This September, American Farmland Trust (AFT) and other partners in the Hudson Valley Farmlink Network (HVFN) are coordinating three workshops to facilitate farm transfers and improve land access for the next generation of Hudson Valley farmers. In two of the workshops, one in Dutchess County, and one in Westchester County, farmers and owners of agricultural land will learn about farm leasing. “One of the biggest challenges facing the next generation of farmers in the Hudson Valley is access to farmland,” said David Haight, New York State Director of American Farmland Trust. “A farmland lease is an effective tool but leasing involves risk for both the farmer and the landowner.” The workshops will address basic elements of a good farm lease and sharing of on-the-ground experiences with farm leases. Farmer-landowner networking sessions will follow the panel discussions to facilitate connections between farmers, landowners, attorneys, land trusts, agricultural service providers and others. Read More
Photo by: The Greenhorns
The New York State Senate passed legislation earlier this summer — supported by American Farmland Trust — to improve access to farmland for beginning farmers. The state Assembly passed the bill in February, and the next step is for the Assembly to send the bill to Governor Cuomo for his signature.
American Farmland Trust conducted research and engaged young farmers and state legislators to draft the bill.
Sponsored by Assemblyman Bill Magee and Senator Patty Ritchie, the legislation would require state agencies to inventory state-owned farmland that could be made available to farmers, enhance access to this land for farming and take other steps for the state to facilitate farm transfers and access to land for beginning farmers. Tell Governor Cuomo that helping the next generation of farmers matter to you.
American Farmland Trust brought a delegation from New York City’s watershed to Suffolk County on Long Island this week. For over a century, New York City’s drinking water has come from reservoirs in the Catskill region. In the early 1990s, a voluntary program was established in the watershed to help farmers protect water quality, allowing the city to avoid filtering its water at a potential cost of billions of dollars. “This group will share valuable lessons learned about protecting New York City’s water supply by conserving farmland and help farmer use sound farming practices. In essence, farmland acts as a natural water filter for over 9 million people,” said David Haight, New York State director for American Farmland Trust. The farm tour and public forum is part of an initiative American Farmland Trust is undertaking in partnership to help farmers protect water quality by adopting cutting edge nutrient management and soil health practices.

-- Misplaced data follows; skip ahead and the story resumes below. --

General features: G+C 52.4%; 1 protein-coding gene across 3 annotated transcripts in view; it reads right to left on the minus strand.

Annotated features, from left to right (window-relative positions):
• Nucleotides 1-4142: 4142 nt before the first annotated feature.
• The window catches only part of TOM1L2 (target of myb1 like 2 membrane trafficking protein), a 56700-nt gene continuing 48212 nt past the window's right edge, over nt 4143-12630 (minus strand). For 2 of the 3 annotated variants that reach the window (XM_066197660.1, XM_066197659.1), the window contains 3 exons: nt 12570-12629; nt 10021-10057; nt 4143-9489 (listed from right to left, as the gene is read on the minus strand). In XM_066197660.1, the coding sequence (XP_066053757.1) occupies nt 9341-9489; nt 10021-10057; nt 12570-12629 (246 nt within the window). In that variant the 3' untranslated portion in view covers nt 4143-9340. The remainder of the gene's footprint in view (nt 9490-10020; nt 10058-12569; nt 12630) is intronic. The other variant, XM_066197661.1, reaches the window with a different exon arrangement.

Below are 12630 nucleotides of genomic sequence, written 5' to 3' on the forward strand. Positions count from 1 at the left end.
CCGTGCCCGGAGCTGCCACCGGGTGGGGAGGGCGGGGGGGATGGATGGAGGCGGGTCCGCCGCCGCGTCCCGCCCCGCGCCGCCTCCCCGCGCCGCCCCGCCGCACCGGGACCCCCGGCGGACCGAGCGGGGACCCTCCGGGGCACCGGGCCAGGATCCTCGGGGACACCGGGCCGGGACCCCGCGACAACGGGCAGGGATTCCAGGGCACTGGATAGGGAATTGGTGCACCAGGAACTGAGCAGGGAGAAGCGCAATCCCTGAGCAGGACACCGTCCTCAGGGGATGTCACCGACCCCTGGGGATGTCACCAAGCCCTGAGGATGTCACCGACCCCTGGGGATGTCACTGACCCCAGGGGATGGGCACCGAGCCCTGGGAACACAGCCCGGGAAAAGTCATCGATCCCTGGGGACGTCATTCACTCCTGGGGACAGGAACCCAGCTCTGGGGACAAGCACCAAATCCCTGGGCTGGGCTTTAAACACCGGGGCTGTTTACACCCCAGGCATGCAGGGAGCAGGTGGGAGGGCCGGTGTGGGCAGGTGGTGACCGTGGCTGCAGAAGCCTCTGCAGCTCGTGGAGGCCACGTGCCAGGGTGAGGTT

“Riverhead farmer Phil Schmitt details conservation efforts at his farm” – Riverhead News-Review – June 22, 2014
A farm leasing workshop for farmers and landowners, co-hosted by American Farmland Trust, will be held on June 26. According to the 2012 Census of Agriculture, farmers rent nearly two million acres of farmland in New York. Real estate development in places like the Hudson Valley is making farmland available for rent more scarce. “With fierce competition and dwindling farmland resources in Saratoga County, conserving farmland and maintaining access is more important than ever,” said Maria Trabka, executive director of Saratoga PLAN. The workshop is part of a series offered by the Hudson Valley Farmlink Network, a partnership of organizations, coordinated by American Farmland Trust, dedicated to facilitating farm transfers and making farmland accessible to the next generation of farmers in the Hudson Valley. To pre-register call (518) 895-8995 or e mail email@example.com. Funding for this workshop is provided by the USDA Risk Management Agency.
American Farmland Trust’s New York Council traveled to New York City this month to visit the Lenox Hill Neighborhood House with GrowNYC. “Our visit was extremely educational,” said New York Council member Peter Ten Eyck. “We learned about the challenges foodservice workers are facing as they try to get fresh healthy produce out of the farm fields and onto the plates of urban people in need.” Lenox Hill Neighborhood House, based in Manhattan, provides 300,000 healthy meals to people in need, including children, homeless and formerly homeless adults and seniors, as well as offers education about healthier options for cooking at home along with fresh vegetables and fruits from their Community Supported Agriculture program. Lenox Hill Neighborhood House is now partnering with GrowNYC’s Fresh Food Box Program to allow underserved communities and individuals to purchase healthy, locally-grown produce in pre-packed boxes containing the best of what is seasonally available from regional farms.